________________ CM . . . . Volume XXII Number 41. . . .June 22, 2016



Deborah Kerbel.
Toronto, ON: Kids Can Press, 2016.
143 pp., hardcover, $16.95.
ISBN 978-1-77138-341-7.

Grades 3-6 / Ages 8-11.

Review by Kris Rothstein.

**˝ /4



After school, I don't go right home. Instead I walk to Pinky's house and ring the doorbell. I want to ask if she ended up coming to school today. I want to ask her why she never goes outside. And what her mother prays for. But nobody answers. I ring it again. And then I put my ear to the door and listen hard. Call me crazy, but I'm sure I hear someone breathing on the other side. That and the distinctive squeak of a thumb being sucked.

"Pinky? Padma? Are you there?" I say.

And then I hear the sound of bare feet running away across the hardwood floor.

Why won't they open the door? Is it some kind of game? Like a reverse Nicky Nicky Nine Doors?

I reach into my schoolbag and take out a piece of notepaper, a pencil and the Fig Newtons I saved from my lunch today. From Finch, I write. Then I fold the notepaper around the cookies and slide the whole thing through the narrow mail slot on the door.

At dinner, Mom tells me she got the TV fixed so I better not go breaking it again or next time she'll take the handyman's bill out of my allowance. I gobble down my fish sticks, race downstairs and turn on the TV, hoping to catch up on some of my favorite shows. But instead of Laura, Mary and Nellie Oleson, there's a breaking new story flashing across the screen.

It's Terry Fox.

He's crying.

He has to stop running. His cancer has spread.

"Now I've got cancer in my lungs," he says into a bouquet of microphones.

Like Daddy, I think.

I cry along with Terry for a few seconds. And then I snap off the TV because I don't want to watch anymore. I feel so sad about this news. I can't explain why because I've never even met Terry Fox, but somehow this feels almost as bad as the day they buried Daddy. Like my heart just broke all over again.


Shy and downtrodden, Finch Bennett is living a life of isolation and under-stimulation ever since the death of her beloved father nine months earlier. It's 1980, and the 11-year-old has no friends, a mother who is wallowing in numb grief and a brother who was once kind but is now best friends with a frightening and sadistic boy. Just about everything else is against Finch, including a mean teacher. That is why Finch is so excited when a new family moves in next door with two girls, including one her own age. Finch is desperate to visit, but her mother discourages her from 'bothering' them. An opportunity doesn't arise until Finch loses her Frisbee next door. Sweet and quiet, Pinky Nanda is a lifeline for Finch, even though Finch can tell there is something odd about the new family and their ridiculously overprotective father. Pinky isn't allowed to do much, including go to school much of the time. The crisis comes when Pinky's father attempts to take her and her sister back to India without telling their mother. Finch is able to inform the detective who is a family friend, and everyone rushes to the airport to retrieve the girls before it is too late.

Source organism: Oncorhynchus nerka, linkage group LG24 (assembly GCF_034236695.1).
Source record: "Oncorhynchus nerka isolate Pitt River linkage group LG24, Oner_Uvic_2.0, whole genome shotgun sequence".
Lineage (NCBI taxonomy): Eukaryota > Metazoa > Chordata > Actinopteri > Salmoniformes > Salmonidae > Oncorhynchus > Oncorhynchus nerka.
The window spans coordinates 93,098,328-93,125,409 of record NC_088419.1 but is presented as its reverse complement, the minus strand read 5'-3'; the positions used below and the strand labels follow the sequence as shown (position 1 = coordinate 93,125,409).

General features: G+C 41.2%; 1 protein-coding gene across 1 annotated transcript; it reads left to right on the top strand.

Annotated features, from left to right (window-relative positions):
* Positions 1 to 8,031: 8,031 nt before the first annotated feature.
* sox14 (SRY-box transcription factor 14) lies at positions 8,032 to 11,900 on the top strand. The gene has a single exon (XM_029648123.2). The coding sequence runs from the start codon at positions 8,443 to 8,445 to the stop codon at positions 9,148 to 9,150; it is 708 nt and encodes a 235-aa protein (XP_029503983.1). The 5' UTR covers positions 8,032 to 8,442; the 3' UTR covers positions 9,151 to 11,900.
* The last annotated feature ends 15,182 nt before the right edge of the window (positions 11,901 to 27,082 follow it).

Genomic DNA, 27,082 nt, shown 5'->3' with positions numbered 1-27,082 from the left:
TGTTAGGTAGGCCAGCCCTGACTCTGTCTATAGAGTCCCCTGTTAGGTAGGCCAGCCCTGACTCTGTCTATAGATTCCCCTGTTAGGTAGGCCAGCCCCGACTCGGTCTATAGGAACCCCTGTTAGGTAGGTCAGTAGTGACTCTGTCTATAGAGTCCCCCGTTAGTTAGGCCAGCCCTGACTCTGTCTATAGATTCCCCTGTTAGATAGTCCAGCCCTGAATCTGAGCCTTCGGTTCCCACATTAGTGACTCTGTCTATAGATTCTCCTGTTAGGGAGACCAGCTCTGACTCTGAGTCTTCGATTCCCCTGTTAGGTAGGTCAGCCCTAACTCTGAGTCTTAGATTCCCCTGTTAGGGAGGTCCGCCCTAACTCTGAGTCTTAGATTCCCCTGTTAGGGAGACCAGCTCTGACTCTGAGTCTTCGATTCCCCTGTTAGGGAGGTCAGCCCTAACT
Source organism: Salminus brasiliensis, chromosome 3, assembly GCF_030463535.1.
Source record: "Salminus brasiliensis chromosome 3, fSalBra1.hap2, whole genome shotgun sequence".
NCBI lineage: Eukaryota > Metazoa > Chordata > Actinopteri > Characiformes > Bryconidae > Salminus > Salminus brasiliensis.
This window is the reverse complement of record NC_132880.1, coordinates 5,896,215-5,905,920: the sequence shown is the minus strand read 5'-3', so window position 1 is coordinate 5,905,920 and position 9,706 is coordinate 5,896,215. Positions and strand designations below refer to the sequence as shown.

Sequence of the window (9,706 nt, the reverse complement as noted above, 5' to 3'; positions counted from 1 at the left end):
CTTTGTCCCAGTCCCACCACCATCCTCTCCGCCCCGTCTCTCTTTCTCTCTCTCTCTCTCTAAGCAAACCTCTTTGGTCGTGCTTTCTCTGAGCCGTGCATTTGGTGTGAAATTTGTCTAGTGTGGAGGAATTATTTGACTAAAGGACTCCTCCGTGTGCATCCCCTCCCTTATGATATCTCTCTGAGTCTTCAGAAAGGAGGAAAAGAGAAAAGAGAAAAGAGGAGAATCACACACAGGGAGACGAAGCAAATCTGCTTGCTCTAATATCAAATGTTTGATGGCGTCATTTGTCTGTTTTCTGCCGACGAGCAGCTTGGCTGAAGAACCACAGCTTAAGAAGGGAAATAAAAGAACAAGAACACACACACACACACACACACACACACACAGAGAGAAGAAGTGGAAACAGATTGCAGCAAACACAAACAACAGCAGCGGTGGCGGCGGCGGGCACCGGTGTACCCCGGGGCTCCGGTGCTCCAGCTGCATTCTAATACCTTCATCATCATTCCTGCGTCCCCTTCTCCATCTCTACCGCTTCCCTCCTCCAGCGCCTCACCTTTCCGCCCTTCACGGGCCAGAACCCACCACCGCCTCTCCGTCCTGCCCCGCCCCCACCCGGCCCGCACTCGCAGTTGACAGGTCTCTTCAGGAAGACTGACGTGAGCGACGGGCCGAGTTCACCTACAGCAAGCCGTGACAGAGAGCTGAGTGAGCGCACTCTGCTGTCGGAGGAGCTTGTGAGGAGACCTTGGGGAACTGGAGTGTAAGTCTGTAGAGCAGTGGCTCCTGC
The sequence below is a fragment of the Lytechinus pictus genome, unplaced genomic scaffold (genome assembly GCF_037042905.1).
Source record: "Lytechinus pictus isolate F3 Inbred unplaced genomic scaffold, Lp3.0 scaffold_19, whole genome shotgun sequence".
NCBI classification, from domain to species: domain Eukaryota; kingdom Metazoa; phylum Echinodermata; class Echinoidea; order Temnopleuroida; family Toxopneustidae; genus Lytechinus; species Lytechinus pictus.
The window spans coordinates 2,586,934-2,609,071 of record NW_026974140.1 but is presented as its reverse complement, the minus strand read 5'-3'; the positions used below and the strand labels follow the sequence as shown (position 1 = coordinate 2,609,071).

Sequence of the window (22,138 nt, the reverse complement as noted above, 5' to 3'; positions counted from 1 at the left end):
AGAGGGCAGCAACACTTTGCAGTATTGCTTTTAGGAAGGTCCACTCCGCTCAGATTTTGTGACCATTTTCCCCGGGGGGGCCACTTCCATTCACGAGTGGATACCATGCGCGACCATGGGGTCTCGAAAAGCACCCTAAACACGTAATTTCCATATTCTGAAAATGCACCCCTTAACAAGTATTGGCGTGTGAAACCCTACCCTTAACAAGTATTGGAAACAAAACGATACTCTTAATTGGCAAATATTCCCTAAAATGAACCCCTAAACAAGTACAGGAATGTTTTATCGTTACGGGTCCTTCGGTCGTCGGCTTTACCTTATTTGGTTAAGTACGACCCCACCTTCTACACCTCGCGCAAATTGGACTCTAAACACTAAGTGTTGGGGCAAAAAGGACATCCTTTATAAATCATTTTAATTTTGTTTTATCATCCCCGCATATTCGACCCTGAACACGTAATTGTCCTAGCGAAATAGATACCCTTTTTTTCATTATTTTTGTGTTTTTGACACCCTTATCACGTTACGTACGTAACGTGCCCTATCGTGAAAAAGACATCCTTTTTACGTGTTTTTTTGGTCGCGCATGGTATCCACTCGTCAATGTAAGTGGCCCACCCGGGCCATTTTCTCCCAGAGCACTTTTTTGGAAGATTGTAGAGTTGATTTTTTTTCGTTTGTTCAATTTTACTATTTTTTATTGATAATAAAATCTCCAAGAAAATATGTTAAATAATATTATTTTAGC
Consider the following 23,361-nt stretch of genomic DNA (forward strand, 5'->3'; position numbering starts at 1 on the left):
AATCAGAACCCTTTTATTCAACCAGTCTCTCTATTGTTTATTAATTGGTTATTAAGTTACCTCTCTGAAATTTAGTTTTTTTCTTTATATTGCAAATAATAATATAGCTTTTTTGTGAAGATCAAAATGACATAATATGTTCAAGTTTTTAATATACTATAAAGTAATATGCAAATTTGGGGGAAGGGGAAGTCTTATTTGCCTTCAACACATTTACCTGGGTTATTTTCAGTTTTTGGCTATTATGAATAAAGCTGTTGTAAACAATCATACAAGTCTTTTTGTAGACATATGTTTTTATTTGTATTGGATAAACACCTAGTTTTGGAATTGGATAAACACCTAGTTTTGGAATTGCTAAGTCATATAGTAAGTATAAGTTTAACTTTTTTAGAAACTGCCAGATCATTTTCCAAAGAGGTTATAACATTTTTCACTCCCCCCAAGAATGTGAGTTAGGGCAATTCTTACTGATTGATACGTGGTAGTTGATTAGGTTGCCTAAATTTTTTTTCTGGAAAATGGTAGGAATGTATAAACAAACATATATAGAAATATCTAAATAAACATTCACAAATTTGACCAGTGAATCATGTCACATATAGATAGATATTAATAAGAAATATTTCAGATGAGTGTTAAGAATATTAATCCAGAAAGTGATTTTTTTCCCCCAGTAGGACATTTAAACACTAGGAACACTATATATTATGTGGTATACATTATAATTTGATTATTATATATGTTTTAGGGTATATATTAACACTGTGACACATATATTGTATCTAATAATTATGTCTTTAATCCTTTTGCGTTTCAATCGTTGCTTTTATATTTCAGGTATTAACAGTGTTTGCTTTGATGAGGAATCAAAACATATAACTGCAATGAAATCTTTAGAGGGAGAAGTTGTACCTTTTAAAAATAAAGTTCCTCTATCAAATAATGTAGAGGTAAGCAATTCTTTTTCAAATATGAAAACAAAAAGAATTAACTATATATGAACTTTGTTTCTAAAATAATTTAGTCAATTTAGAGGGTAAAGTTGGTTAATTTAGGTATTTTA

Feathered offers an enjoyable and believable sense of voice in our young heroine. There is a light conversational tone which makes this novel an extremely easy read (it's also very short). It's very simple, perhaps more than necessary for this topic and audience and more so than books for this age group which handle this somewhat challenging thematic material and which were written in the actual 1980s. Much of the story is devoted more to creating the setting and context rather than the plot, and, while this makes for a slow pace, the atmosphere and ambiance are effective drawn. For example, nutrition has become lax at the Bennett household - Mom doesn't get around to buying or cooking anything healthy, and the family also doesn't have much money. These details create a realistic milieu; readers see Finch in a setting where she is deprived of good food, love and comfort. The plot is very one-dimensional. I'm not sure it is realistic that Finch is so aware of family finances and worried about her mom not having a job. Finch opens and reads a letter about foreclosure and, even though she is very young for her age and has learning difficulties, she seems to instantly understand the situation and the need to make plans.